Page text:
Summary of proposed changes to The PMBOK Guide, 6th edition

The Project Management Institute (PMI) has just released the exposure draft of The PMBOK® Guide 6th edition for review and comment. I will try to summarize the major changes. I won’t go into the level of detail around specific tools and techniques but instead focus on proposed changes to knowledge areas and processes.

Overall there have been some great updates to The PMBOK® Guide as proposed in the exposure draft of the 6th edition. You can see the body of knowledge maturing in terms of content and consistency, and also greater alignment with ISO21500 and other ISO standards.

Working our way through the exposure draft, which is only the first three chapters, we can see the following proposed changes:

The first chapter has all the usual useful foundational information but it is augmented by more detailed explanation about the following topics:

  • Organizational governance and project governance
  • Project success and benefits realization
  • Project stakeholders
  • Role of the project manager
  • The importance of tailoring
  • The development of an appropriate project management plan
  • Greater focus on Agile and other iterative processes
  • Alignment of the capabilities of the project manager with the PMI talent triangle

There are still 10 knowledge areas but instead of 47 processes there are now 49 processes – two have been removed and their work assimilated into other processes (Estimate Activity Resources and Close Procurements) and 4 added (Manage Project Knowledge, Control Resources, Implement Risk Responses, & Estimate Activity Resources).

The current six processes in the Integration Management Knowledge area are joined by an extra executing process called Manage Project Knowledge.

There are no proposed changes to the process names in the Scope Management knowledge area.

The Time Management knowledge area sees the removal of the Estimate Activity Resources process, and it is shifted to the Resource Management knowledge area which makes sense given the broader focus of this knowledge area beyond just human resources [thanks to Mounir Ajam for spotting an error here which I have corrected].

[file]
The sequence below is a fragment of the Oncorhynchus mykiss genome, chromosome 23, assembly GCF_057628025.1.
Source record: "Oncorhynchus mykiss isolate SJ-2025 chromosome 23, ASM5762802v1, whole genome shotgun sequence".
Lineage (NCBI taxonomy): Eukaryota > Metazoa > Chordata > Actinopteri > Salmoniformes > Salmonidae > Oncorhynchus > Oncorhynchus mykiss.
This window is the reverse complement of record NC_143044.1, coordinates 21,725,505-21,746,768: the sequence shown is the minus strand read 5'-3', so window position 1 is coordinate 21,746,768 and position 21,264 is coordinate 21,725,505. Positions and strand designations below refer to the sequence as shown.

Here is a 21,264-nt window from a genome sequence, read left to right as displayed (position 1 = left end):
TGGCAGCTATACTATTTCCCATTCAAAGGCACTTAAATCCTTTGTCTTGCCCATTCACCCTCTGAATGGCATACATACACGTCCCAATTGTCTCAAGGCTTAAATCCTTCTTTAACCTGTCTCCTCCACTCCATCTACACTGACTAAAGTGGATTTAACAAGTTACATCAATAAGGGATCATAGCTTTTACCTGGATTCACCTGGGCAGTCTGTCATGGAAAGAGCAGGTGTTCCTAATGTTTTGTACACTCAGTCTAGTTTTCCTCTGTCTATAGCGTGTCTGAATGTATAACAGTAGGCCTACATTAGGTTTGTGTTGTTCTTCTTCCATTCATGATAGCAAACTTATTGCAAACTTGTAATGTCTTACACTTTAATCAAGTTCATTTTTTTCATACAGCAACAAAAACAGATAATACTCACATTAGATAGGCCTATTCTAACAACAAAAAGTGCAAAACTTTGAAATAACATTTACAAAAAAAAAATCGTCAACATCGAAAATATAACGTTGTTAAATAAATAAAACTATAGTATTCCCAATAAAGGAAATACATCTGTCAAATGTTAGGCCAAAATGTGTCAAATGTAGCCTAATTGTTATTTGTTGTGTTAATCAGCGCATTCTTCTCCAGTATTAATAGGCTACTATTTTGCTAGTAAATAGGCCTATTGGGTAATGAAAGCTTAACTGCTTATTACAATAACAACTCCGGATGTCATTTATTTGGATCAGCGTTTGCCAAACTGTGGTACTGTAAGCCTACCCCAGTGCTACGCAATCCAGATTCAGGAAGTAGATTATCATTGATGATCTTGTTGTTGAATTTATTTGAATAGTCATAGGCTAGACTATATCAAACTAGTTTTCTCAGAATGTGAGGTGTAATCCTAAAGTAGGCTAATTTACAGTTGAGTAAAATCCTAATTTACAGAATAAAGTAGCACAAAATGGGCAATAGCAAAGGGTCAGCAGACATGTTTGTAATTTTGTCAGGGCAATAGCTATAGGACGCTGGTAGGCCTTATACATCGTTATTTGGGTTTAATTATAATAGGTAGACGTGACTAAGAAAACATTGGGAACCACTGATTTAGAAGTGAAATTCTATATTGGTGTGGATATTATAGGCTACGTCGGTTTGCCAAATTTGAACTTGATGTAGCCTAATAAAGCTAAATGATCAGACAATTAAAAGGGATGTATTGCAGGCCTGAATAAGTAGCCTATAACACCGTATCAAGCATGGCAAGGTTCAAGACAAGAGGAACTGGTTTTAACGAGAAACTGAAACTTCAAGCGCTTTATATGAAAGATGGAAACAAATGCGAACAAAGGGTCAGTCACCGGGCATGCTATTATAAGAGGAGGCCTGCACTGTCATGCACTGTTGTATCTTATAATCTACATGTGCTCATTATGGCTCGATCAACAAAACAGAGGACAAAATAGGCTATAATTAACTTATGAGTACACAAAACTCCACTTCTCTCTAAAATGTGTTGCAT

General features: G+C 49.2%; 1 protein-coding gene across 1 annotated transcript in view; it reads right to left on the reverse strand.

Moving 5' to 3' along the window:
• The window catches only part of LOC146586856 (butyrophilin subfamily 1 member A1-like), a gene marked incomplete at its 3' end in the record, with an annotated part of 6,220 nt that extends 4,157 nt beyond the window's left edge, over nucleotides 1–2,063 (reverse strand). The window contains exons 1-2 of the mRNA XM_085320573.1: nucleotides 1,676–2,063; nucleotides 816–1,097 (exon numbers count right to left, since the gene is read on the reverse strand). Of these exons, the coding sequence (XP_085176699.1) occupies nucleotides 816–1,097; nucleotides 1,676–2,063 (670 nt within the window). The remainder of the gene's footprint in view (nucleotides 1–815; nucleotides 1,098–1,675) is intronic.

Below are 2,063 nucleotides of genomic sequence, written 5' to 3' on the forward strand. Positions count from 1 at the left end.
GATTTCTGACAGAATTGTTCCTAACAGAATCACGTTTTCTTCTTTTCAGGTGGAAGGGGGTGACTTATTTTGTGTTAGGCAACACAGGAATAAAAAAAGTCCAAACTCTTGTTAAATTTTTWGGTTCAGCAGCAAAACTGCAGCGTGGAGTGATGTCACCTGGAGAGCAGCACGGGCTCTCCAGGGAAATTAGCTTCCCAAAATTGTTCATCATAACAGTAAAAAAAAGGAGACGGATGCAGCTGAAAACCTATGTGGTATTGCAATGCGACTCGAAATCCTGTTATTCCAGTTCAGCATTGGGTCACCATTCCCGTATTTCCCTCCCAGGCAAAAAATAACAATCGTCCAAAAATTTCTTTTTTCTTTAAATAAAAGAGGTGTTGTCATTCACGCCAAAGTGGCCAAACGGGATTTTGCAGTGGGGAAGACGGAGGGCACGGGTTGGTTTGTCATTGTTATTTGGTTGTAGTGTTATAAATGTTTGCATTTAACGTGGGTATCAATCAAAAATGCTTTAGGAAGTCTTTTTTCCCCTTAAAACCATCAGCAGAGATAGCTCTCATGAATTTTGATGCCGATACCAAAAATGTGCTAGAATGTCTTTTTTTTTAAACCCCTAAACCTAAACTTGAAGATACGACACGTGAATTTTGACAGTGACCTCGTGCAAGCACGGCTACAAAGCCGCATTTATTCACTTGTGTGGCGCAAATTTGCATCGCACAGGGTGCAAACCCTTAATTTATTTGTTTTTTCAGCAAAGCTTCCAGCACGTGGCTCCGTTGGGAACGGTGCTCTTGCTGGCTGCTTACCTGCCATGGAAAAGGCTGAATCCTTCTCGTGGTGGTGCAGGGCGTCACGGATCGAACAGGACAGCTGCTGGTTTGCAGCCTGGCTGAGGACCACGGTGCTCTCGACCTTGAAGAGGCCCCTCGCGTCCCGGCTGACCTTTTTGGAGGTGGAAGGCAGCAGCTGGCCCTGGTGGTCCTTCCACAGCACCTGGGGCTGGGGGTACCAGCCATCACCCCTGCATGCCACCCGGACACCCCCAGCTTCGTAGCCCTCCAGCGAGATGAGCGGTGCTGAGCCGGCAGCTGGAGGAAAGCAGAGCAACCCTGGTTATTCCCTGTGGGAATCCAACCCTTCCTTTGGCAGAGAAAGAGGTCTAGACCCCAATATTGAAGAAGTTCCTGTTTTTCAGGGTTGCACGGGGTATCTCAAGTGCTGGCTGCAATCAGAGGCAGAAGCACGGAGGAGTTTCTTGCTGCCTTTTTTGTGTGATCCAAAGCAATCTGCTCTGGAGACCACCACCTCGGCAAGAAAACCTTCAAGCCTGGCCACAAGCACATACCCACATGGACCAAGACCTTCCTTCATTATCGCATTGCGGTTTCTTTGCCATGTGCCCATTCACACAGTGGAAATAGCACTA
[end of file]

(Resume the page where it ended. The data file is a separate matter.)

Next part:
There are no proposed changes to the Cost Management knowledge process names.

There are still three process in the Quality Management knowledge area but the executing process called Perform Quality Assurance is now Manage Quality.

The Human Resource Management knowledge area becomes the Resource Management knowledge area which is greater alignment to ISO21500. The definition of resources is now the people, equipment, materials and supplies needed to perform project work. There are now two planning processes:

  • Plan Resource Management
  • Estimate Activity Resources (previously part of the Time Management knowledge area)

The three executing processes are now called

  1. Acquire Resources
  2. Develop Team
  3. Manage Team

And finally, there is a monitoring and controlling process called Control Resources which has been one of the glaring and poorly explained inconsistencies in the PMBOK® Guide to date since version 2.

There are still three process in the Communications Management knowledge area but the Control Communications process is now called Monitor Communications. Which brings up a point that there is no clear reason given why some monitoring and controlling processes start with the Control, and some start with Manage. The final version needs to explain the distinction.

The Risk Management knowledge area gains an executing process called Implement Risk Responses which makes perfect sense and recognizes this work. The monitoring and control processes called Control Risks is now called Monitor Risks – see the point in the previous paragraph about this.

The Procurement Management knowledge area loses a process with the Close Procurements process being assimilated into the Control Procurements process which makes sense because in its current form as one of only two closing processes it gives the impression that contractual closure happens at the end of the project lifecycle when it occurs all throughout the project lifecycle.

The Stakeholder Management knowledge area retains its four processes with the Control Stakeholder Engagement process being renamed Manage Stakeholder Engagement.

So overall, there are some great improvements proposed and at the time of writing this blog it is expected that the 6th edition will be released in the 3rd quarter of 2017.